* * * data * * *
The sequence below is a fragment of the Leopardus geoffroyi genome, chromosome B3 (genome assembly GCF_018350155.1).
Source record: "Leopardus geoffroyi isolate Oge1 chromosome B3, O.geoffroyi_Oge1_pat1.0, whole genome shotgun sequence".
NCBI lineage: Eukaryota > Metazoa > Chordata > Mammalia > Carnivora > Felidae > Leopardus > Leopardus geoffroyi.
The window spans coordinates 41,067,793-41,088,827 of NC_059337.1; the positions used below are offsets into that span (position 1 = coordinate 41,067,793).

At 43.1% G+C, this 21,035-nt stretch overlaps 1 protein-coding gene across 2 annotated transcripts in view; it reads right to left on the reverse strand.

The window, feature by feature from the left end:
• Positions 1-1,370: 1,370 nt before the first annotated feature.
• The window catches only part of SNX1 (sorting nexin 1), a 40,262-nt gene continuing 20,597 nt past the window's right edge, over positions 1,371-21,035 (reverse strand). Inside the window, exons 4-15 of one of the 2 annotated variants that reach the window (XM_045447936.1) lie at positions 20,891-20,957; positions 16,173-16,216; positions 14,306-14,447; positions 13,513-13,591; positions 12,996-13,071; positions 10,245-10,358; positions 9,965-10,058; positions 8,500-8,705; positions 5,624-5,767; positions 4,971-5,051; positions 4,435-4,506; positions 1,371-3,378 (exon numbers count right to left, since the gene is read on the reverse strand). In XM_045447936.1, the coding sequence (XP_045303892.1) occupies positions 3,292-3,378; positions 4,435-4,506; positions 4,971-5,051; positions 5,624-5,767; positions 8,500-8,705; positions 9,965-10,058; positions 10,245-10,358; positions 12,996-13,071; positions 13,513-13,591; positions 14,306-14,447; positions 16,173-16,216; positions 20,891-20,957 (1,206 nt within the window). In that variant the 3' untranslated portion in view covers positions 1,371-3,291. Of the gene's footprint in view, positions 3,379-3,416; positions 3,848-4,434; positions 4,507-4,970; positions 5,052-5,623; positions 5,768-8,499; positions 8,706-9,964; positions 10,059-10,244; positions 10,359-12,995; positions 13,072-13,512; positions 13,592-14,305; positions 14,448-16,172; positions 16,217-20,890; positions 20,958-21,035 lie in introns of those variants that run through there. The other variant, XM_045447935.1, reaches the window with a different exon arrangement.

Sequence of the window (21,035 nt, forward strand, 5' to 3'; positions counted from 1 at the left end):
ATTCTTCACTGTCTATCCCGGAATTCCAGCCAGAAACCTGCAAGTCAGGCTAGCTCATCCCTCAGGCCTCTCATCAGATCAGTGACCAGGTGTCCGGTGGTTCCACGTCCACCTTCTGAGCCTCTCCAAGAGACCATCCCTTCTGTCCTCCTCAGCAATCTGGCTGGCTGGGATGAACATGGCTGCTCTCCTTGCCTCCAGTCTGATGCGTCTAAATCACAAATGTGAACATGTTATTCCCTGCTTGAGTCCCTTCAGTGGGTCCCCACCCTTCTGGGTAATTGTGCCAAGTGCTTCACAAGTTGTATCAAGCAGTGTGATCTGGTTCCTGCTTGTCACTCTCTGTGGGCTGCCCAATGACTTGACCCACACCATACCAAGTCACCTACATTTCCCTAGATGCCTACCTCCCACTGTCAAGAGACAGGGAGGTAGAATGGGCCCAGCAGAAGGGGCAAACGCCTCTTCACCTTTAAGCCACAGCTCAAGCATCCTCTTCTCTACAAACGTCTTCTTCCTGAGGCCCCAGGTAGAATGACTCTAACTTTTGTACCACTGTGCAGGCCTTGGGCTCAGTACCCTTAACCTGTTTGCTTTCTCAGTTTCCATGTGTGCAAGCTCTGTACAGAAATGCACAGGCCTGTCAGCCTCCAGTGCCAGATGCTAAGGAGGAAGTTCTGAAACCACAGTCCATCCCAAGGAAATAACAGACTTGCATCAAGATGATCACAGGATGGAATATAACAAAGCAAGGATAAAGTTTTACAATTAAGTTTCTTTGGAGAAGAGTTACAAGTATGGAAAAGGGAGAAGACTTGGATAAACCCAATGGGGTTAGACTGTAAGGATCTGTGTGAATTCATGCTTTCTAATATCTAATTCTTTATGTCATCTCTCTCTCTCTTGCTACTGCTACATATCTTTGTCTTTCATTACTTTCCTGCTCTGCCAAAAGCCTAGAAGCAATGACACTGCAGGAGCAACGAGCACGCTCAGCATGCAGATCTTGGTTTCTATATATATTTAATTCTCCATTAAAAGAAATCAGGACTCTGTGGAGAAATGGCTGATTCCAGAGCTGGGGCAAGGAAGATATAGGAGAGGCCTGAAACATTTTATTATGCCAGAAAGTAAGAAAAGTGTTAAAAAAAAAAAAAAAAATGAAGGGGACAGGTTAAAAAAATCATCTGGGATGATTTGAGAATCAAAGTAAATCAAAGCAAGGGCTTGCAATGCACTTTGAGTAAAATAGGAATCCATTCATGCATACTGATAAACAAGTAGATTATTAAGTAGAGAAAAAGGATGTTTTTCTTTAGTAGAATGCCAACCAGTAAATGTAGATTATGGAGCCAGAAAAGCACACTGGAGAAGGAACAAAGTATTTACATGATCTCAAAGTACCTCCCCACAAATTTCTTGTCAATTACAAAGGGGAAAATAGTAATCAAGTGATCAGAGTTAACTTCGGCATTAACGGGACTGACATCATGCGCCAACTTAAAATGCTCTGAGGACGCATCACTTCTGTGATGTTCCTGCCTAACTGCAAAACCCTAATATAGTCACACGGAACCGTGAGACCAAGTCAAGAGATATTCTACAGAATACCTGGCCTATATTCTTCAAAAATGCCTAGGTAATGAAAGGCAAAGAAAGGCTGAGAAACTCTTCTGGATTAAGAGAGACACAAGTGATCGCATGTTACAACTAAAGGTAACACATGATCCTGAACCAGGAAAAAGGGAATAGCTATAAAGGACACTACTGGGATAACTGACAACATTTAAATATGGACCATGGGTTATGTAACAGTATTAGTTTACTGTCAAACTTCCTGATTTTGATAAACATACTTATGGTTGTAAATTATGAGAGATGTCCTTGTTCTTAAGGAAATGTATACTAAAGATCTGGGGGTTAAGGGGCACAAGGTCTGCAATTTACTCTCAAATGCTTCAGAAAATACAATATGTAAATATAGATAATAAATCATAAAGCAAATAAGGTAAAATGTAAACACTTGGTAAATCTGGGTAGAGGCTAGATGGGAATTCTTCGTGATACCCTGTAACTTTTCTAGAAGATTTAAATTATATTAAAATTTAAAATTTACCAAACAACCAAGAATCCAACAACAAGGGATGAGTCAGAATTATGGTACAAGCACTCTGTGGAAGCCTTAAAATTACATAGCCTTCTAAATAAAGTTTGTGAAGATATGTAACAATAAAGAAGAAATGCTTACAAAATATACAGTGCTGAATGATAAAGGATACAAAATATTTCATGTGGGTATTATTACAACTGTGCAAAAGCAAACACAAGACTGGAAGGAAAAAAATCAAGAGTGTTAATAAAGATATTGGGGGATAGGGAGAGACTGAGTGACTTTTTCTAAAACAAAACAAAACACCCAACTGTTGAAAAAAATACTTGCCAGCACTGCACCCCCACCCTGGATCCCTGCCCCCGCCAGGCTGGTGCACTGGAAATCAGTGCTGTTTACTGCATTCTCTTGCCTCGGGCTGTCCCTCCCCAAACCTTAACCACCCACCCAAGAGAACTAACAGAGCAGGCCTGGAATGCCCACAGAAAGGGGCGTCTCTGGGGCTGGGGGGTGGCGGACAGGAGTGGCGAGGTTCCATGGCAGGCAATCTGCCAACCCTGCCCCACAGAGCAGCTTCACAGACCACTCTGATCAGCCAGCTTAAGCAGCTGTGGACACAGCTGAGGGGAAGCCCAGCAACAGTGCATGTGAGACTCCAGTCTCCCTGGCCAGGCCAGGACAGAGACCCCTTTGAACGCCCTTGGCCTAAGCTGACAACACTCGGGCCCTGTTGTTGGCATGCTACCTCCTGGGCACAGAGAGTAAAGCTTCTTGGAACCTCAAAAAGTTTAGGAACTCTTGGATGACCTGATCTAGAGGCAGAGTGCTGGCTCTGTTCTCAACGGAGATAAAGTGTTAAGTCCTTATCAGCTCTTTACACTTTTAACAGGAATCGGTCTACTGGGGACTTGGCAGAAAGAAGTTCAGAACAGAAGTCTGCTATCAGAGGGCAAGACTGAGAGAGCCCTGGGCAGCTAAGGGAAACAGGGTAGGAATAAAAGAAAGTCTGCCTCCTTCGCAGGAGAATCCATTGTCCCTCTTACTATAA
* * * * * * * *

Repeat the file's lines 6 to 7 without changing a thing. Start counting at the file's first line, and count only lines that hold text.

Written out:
The window, feature by feature from the left end:
• Positions 1-1,370: 1,370 nt before the first annotated feature.